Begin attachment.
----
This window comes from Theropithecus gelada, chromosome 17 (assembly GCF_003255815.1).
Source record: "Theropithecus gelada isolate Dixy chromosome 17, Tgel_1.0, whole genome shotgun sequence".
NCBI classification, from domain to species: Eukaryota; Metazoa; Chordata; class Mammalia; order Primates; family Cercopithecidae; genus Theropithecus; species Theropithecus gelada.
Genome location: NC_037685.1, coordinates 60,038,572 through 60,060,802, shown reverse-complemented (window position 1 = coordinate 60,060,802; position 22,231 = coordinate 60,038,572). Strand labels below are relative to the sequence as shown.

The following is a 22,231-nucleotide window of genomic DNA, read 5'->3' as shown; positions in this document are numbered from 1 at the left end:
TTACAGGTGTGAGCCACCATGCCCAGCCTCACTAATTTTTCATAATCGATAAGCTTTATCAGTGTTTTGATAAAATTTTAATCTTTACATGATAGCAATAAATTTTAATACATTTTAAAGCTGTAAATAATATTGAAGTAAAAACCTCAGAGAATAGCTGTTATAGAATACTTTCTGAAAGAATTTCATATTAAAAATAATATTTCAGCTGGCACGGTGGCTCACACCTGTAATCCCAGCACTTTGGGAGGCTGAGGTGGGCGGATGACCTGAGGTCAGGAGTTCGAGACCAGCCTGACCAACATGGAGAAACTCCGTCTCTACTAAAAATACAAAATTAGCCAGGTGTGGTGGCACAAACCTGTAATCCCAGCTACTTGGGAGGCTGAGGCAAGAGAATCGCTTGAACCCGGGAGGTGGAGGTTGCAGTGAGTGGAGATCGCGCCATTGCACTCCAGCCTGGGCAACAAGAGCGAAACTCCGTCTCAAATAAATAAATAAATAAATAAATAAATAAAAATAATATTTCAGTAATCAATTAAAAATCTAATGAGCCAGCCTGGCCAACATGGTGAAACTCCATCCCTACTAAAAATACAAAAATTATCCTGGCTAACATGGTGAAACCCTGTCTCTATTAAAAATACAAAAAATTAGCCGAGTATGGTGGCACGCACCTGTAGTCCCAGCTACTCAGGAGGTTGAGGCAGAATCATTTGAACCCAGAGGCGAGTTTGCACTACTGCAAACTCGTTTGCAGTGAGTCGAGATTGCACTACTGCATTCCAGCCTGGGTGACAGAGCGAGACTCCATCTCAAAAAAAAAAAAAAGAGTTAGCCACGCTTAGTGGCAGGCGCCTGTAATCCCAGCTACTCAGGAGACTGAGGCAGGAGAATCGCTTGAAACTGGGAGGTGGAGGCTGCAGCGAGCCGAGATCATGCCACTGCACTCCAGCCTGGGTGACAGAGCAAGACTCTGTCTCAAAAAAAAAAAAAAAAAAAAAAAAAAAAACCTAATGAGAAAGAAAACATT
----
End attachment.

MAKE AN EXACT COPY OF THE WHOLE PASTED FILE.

This window comes from Theropithecus gelada, chromosome 17 (assembly GCF_003255815.1).
Source record: "Theropithecus gelada isolate Dixy chromosome 17, Tgel_1.0, whole genome shotgun sequence".
NCBI classification, from domain to species: Eukaryota; Metazoa; Chordata; class Mammalia; order Primates; family Cercopithecidae; genus Theropithecus; species Theropithecus gelada.
Genome location: NC_037685.1, coordinates 60,038,572 through 60,060,802, shown reverse-complemented (window position 1 = coordinate 60,060,802; position 22,231 = coordinate 60,038,572). Strand labels below are relative to the sequence as shown.

The following is a 22,231-nucleotide window of genomic DNA, read 5'->3' as shown; positions in this document are numbered from 1 at the left end:
TTACAGGTGTGAGCCACCATGCCCAGCCTCACTAATTTTTCATAATCGATAAGCTTTATCAGTGTTTTGATAAAATTTTAATCTTTACATGATAGCAATAAATTTTAATACATTTTAAAGCTGTAAATAATATTGAAGTAAAAACCTCAGAGAATAGCTGTTATAGAATACTTTCTGAAAGAATTTCATATTAAAAATAATATTTCAGCTGGCACGGTGGCTCACACCTGTAATCCCAGCACTTTGGGAGGCTGAGGTGGGCGGATGACCTGAGGTCAGGAGTTCGAGACCAGCCTGACCAACATGGAGAAACTCCGTCTCTACTAAAAATACAAAATTAGCCAGGTGTGGTGGCACAAACCTGTAATCCCAGCTACTTGGGAGGCTGAGGCAAGAGAATCGCTTGAACCCGGGAGGTGGAGGTTGCAGTGAGTGGAGATCGCGCCATTGCACTCCAGCCTGGGCAACAAGAGCGAAACTCCGTCTCAAATAAATAAATAAATAAATAAATAAATAAAAATAATATTTCAGTAATCAATTAAAAATCTAATGAGCCAGCCTGGCCAACATGGTGAAACTCCATCCCTACTAAAAATACAAAAATTATCCTGGCTAACATGGTGAAACCCTGTCTCTATTAAAAATACAAAAAATTAGCCGAGTATGGTGGCACGCACCTGTAGTCCCAGCTACTCAGGAGGTTGAGGCAGAATCATTTGAACCCAGAGGCGAGTTTGCACTACTGCAAACTCGTTTGCAGTGAGTCGAGATTGCACTACTGCATTCCAGCCTGGGTGACAGAGCGAGACTCCATCTCAAAAAAAAAAAAAAGAGTTAGCCACGCTTAGTGGCAGGCGCCTGTAATCCCAGCTACTCAGGAGACTGAGGCAGGAGAATCGCTTGAAACTGGGAGGTGGAGGCTGCAGCGAGCCGAGATCATGCCACTGCACTCCAGCCTGGGTGACAGAGCAAGACTCTGTCTCAAAAAAAAAAAAAAAAAAAAAAAAAAAAACCTAATGAGAAAGAAAACATT